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Will Millard is Head of Policy Advocacy at the education and youth think and action tank LKMco, working to ensure LKMco’s research leads to action that will improve the lives of young people. Will has been leading LKMco’s research into careers education, commissioned by Founders4Schools

I must confess that when LKMco began its research into careers education, I wasn’t convinced that learning about the world of work was something primary schools (let alone Early Years settings) needed to pay much attention to. I figured that learning about careers was something that would only become more relevant and useful for older pupils approaching their GCSEs. How wrong I was.

Careers education should start early

LKMco and Founders4Schools’ new research ‘More Than A Job’s Worth: Making Careers Education Age-Appropriate’ is published today, and argues for the need for careers education to start as soon as young children begin their education. A young person’s careers education should then build cumulatively throughout their time in school, helping them broaden their horizons, learn about possible future pathways, develop a wide range of knowledge and skills, and learn about themselves.

Some people might be squeamish about the idea of young children starting a careers education early. However, our research sets out how this can be approached in an age-appropriate way. For example, we highlight how some nurseries and primaries add ‘jobs corners’ to their classrooms, where costumes, props and stories about different professions are available for pupils explore. This can complement rather than distract from other learning taking place during these phases, and crucially help reduce the formulation of stereotypes about work (including assumptions about ‘appropriate’ careers rooted in class, gender, disability, ethnicity or geography). Our work therefore builds on the important contributions made by The Careers & Enterprise Company, and others.

One primary school’s approach

The report sets out a series of case studies, including the inspiring work taking place at Torriano Primary School in Camden. The school hosts a standalone careers weeks during the Autumn term, which is structured around a theme (such as ‘Maths in the World of Work’). The school uses careers week to engage with employers (including getting presenters into the school, and taking pupils on trips). Perhaps more importantly though, careers week serves as a springboard for career learning throughout the year, including STEAM week (science, technology, arts and maths) week in the Spring term, and a world of work-focused project in the Summer term.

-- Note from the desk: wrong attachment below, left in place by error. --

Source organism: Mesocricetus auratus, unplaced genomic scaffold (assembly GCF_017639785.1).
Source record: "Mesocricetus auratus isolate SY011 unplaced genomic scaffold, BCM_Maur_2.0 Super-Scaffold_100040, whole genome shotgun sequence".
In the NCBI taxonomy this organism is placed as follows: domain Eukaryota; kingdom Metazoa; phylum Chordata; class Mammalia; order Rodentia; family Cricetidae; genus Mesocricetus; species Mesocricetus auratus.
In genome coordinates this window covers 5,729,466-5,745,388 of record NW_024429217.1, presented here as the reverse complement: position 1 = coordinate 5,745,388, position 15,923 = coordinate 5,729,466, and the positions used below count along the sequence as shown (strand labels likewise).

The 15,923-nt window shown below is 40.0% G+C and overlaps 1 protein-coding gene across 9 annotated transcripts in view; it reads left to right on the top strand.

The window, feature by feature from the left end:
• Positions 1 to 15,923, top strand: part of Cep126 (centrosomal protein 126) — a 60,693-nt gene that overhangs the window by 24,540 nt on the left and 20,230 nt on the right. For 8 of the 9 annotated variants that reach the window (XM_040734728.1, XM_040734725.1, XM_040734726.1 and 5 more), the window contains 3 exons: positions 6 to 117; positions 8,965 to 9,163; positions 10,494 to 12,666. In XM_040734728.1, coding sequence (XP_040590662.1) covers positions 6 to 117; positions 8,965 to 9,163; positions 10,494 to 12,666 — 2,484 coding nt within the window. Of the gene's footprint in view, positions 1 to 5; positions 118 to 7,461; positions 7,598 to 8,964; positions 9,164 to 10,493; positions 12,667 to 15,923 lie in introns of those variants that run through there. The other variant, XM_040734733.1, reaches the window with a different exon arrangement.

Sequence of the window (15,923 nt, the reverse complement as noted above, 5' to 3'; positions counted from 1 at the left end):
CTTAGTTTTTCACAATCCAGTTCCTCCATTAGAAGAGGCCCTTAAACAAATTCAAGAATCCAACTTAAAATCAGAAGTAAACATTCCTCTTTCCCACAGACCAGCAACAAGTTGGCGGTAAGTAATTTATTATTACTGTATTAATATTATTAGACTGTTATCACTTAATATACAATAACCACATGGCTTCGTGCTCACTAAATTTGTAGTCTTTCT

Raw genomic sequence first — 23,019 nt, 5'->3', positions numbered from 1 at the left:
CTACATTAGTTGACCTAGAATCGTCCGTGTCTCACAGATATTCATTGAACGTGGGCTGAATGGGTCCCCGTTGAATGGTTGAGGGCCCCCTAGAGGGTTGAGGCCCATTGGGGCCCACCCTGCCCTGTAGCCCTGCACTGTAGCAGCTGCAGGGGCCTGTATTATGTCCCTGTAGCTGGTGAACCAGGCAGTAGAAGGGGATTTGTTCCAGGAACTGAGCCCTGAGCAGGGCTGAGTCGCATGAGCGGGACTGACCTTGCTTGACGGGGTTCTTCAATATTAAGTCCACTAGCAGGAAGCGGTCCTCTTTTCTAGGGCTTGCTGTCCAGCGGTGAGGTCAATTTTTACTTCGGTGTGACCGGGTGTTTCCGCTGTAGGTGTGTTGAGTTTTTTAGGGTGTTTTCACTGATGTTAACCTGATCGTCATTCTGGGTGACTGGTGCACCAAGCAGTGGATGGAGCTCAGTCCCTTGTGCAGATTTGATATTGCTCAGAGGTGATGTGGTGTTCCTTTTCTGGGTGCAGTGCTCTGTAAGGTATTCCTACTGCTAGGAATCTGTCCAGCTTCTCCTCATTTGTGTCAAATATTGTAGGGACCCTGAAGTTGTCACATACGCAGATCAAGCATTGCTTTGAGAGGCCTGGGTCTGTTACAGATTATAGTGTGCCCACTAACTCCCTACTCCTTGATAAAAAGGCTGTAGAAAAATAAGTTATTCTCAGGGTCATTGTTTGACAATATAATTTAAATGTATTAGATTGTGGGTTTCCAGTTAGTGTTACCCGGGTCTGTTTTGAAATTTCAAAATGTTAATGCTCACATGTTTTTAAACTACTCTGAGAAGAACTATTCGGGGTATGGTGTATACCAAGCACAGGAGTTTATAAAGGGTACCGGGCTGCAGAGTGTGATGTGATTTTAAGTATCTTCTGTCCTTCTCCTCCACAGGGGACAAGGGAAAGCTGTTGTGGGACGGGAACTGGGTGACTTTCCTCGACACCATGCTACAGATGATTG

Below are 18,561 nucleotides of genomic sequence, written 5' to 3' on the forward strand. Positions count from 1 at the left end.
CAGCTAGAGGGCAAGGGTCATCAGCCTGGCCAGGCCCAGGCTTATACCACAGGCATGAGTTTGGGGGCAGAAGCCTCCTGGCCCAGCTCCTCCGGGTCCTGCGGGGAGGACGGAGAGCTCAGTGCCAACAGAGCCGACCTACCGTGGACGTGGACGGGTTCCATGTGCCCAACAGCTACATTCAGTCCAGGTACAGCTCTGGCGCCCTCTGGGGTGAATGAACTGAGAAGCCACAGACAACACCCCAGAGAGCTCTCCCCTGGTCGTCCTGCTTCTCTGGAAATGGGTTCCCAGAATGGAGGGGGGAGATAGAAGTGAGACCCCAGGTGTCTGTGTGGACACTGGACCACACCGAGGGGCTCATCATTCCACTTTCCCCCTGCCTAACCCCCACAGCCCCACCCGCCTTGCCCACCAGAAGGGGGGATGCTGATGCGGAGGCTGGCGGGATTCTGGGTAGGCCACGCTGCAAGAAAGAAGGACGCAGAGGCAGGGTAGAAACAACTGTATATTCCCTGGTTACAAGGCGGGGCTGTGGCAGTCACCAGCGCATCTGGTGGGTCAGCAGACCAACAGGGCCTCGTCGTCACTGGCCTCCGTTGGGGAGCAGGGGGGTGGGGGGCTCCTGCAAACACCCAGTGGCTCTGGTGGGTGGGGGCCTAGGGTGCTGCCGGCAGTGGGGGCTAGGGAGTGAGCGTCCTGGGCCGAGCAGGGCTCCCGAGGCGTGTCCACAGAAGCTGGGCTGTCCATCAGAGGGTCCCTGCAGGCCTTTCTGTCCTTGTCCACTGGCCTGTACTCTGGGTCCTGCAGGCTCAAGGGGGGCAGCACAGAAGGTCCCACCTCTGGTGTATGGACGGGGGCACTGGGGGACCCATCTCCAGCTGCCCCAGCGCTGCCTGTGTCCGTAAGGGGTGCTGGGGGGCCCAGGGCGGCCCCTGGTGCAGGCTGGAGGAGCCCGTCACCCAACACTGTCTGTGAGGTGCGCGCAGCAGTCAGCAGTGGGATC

During these weeks and throughout the year, pupils meet and talk to employers inside and outside school, visit different workspaces, and find out about links between what they’re learning during lessons and the wider world. While the purpose of an education clearly extends well beyond preparing young people for possible future jobs, Torriano Primary School illustrates how careers education can work in tandem and actively support pupils’ wider learning.

Building on learning cumulatively throughout schooling

Our research goes on to argue that young people’s careers educations should be build coherently and cumulatively on previous learning, and sets out what activities can be offered at different stages. For example, it recommends that older pupils should hear from a range of external speakers, carry out off-site visits, and eventually participate in career carousels and mentoring from the age of fourteen.

Ways forward

Capturing evidence from a wide range of sources including a literature review, roundtables with over 40 employers and practitioners, and interviews with careers experts, the report is frank about the challenges currently impeding careers education in schools. These include practitioners’ ability to prioritise careers-related learning, and understanding about how to build a coherent and cumulative careers curriculum.

However, we highlight ways forward, setting out a range of steps settings can take. For example, we suggest schools and colleges work with parents throughout the process, inviting them into school to discuss their own work or hear careers talks alongside their children. We also recommend schools nominate a governor or trustee to take responsibility for overseeing each level of careers education, and ensuring it supports other priorities such pupils’ academic, social and personal development.

Clearly, responsibility does not lie solely with schools. We call on the government to provide funding for transport to help pupils in more rural areas to access work experience opportunities, and recommend how digital brokerage platforms could be enhanced to make partnerships between schools and employers simpler to arrange.

@ImpactWales has generously created the following infographic, capturing the report’s main recommendations:

More Than A Job’s Worth: Making Careers Education Age-Appropriate is the first in a series of reports on careers education by LKMco.

Our report Making Work Experience Fit For Purpose will be published in May.